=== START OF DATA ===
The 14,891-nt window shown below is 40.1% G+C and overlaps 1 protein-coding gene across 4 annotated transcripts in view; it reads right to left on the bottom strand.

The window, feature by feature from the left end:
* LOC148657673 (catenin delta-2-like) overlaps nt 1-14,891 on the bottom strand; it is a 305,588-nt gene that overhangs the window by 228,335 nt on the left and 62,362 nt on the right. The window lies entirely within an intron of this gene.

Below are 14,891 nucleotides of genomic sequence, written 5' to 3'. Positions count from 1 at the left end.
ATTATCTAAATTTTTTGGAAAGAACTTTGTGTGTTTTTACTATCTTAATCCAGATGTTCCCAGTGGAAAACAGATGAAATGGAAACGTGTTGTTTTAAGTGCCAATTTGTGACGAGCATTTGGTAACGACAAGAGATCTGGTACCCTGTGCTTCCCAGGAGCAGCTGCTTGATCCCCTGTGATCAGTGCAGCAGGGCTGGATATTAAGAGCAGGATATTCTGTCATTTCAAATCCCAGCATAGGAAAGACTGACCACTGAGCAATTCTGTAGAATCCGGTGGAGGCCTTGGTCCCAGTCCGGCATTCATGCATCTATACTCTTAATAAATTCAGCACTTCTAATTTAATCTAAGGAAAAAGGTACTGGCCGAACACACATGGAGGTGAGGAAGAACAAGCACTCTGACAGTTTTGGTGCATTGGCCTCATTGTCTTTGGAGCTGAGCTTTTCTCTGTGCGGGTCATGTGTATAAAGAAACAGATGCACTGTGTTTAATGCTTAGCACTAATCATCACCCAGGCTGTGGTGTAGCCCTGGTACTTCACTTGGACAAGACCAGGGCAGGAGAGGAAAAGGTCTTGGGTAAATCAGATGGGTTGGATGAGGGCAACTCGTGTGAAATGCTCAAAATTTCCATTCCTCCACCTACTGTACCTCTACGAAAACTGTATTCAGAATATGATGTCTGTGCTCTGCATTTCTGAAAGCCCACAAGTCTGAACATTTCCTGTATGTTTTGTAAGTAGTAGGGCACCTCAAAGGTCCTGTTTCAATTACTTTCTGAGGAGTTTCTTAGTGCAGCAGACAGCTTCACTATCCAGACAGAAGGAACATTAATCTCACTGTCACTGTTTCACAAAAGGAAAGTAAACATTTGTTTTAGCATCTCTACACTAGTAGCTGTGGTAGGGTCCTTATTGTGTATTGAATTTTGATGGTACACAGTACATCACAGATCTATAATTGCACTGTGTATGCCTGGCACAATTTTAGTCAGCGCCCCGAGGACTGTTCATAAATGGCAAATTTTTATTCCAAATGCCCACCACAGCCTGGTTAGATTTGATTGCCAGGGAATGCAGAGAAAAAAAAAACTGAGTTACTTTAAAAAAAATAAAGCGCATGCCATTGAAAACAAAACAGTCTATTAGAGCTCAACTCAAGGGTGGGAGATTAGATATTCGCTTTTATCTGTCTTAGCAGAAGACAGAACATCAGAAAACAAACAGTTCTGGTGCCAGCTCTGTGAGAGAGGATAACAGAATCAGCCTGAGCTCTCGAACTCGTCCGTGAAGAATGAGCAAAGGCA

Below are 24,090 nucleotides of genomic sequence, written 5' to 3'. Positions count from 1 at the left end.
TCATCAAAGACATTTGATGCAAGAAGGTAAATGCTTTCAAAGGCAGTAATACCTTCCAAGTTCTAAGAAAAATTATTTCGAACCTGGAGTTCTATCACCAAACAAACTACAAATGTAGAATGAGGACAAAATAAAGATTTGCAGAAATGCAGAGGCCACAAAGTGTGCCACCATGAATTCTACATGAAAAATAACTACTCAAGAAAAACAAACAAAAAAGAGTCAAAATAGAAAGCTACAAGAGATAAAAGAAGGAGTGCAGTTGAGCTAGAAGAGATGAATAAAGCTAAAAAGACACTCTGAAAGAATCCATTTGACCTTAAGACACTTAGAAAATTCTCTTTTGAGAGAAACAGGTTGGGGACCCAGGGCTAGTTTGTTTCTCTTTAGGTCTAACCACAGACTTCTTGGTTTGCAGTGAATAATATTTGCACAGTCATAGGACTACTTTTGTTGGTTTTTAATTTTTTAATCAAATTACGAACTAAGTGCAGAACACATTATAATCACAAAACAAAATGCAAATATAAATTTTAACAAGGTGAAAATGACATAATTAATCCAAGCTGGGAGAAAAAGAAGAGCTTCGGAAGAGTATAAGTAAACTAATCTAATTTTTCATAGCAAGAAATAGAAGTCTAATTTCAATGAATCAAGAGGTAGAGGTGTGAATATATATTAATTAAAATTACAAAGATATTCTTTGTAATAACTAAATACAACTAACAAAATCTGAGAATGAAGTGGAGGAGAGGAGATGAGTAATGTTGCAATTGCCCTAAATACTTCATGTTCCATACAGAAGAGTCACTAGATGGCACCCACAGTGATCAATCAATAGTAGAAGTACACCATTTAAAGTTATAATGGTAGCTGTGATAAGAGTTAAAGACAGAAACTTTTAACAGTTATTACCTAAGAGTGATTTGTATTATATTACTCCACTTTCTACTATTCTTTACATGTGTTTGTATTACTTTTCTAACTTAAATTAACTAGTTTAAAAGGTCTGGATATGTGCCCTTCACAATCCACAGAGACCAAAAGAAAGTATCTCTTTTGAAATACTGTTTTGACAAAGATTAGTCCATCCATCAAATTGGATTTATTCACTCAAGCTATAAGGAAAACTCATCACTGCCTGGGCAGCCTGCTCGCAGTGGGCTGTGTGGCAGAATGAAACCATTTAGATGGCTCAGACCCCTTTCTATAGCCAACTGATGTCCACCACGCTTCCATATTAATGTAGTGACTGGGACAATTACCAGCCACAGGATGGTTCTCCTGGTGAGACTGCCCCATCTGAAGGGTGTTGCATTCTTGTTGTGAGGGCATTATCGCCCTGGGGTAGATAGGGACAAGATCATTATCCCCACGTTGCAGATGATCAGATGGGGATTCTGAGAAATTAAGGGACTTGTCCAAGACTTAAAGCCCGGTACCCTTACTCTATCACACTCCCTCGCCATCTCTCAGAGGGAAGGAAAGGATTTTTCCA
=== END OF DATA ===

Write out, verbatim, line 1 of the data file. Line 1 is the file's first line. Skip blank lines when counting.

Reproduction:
The 14,891-nt window shown below is 40.1% G+C and overlaps 1 protein-coding gene across 4 annotated transcripts in view; it reads right to left on the bottom strand.